Okay, (rubs hands together)... ready for an answer. I'll try to combine information from the comments (and will happily edit based on feedback if I've misconstrued anything).
To your question specifically. The T101 blades (or a similar generic) will turn tight curves because of its thin back and cut fairly cleanly. Don't worry about the supposed 15mm depth restriction -- the blade is long enough to go through 18mm. (It won't cut quite as cleanly as the fleam cut teeth of the 308, but not far off in MDF. The 308, by the way won't turn tight curves easily because of the thick back of the blade.) The T244 will be a rougher cut due to the nature of the teeth.
The bad thing about the T101 and T244 blades is that they won't track straight lines as nicely as a more typical (thicker) blade. One might want to cut curves with the thin blade and then switch.
You could also get away with using a normal 'clean for wood' blade with a thick back, and simply going back and forth to nibble up to the line. Just be sure to make enough room in the kerf that you can pivot the blade for a tight curve.
Depending on the jigsaw, blades can skew off vertical when cutting tight curves. Be sure to do a test piece and see that the front and back are lined up to your needs. If you find too much skew, then slow down and do more back and forth nibbling, rather than straight ahead cutting. (The downside to the nibbling is that it'll take more cleanup afterwards.)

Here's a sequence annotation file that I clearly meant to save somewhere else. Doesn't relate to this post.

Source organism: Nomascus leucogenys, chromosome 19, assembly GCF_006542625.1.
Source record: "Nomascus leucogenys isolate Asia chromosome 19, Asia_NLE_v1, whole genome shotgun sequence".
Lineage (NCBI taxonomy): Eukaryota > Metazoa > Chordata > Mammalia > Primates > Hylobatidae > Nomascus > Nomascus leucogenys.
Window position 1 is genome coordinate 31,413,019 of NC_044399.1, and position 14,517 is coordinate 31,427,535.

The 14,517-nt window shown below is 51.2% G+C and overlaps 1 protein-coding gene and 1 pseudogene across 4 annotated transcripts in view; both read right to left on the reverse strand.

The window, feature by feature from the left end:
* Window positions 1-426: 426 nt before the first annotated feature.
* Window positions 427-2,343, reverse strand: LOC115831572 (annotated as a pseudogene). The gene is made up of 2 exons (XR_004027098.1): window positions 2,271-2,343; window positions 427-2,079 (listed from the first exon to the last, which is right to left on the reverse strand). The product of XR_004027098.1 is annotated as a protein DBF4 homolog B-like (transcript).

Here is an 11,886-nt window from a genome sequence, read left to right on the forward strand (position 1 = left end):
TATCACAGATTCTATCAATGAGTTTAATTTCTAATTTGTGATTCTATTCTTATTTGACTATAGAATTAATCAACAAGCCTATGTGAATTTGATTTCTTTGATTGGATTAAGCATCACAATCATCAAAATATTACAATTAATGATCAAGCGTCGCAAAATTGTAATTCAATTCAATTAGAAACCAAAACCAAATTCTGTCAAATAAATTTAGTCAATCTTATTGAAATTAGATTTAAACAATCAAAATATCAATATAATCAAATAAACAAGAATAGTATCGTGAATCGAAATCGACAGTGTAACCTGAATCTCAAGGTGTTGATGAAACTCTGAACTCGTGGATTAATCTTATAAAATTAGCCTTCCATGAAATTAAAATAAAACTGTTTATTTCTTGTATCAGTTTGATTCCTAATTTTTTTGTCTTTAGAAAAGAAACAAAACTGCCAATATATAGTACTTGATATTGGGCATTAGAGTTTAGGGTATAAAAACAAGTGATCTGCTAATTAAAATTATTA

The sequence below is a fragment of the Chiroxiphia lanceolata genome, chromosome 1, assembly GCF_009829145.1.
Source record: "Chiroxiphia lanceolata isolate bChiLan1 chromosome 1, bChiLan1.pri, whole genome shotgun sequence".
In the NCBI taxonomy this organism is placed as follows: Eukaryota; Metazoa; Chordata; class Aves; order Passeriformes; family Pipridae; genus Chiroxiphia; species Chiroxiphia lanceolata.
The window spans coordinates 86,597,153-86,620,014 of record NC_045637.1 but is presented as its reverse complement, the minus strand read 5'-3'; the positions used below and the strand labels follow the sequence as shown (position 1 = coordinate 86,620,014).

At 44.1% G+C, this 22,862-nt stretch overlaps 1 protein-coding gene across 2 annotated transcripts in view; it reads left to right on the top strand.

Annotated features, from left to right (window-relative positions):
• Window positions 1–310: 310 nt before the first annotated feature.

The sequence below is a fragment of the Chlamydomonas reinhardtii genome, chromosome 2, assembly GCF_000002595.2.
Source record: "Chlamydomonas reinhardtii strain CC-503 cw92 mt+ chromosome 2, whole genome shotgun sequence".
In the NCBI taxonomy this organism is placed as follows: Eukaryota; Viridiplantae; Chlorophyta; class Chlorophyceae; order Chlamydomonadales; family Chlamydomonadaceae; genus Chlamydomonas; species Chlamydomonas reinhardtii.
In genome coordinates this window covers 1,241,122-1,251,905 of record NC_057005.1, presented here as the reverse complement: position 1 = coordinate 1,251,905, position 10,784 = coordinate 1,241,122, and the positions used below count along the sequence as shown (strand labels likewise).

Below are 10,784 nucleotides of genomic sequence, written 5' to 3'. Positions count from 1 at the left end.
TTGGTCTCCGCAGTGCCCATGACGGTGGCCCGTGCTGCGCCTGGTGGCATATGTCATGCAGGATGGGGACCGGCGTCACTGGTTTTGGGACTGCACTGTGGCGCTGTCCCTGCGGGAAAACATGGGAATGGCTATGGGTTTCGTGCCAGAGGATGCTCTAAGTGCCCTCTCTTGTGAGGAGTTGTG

Alternately, you could drill the round parts with a forstner bit (sometimes called sawtooth, though there are slight technical differences) or a holesaw.
A large forstner bit is non-cheap and ideally would be used in a drill press. Lacking a drill press, one would make a guide template with the same size hole and clamp it on your finish piece to constrain the forstner. (To make the first hole in the template, tack 3 strips of anything up against the sides of the forstner bit. The first template can be used to create an additional template that has two or four perfectly spaced holes.)
The holesaw is cheaper, though slower. Again, a drill press would be ideal, but because the holesaw has a pilot bit, it's a little easier to drill accurate holes handheld. A guide template would guarantee that you didn't skitter off and mess up your final product. Tip: clean the mdf dust off the holesaw teeth regularly... the dust clogs the gullets, which creates heat, which leads to premature dulling of the holesaw teeth. Tip 2: drill a hole in the rim of the holesaw's cutting path (inside the heart where it'll be waste) to help sawdust get knocked off the teeth.
To be very clear: using a handheld drill and either the forstner or holesaw isn't ideal. Take it slow and position yourself in a way that doesn't get your arm ripped off when the bit binds. You also need to be perfectly perpendicular.
If you go the round hole route, then cutting the straight lines down to the bottom point of the heart can be done with any old 'clean for wood' blade.
As a complete aside, if I had 20 of these to do, I'd readily justify the purchase of a router and a template setup, but I understand that not everyone is as addicted to power tools as me.
Thanks @Graphus and @SaSSafraS1232 for comments.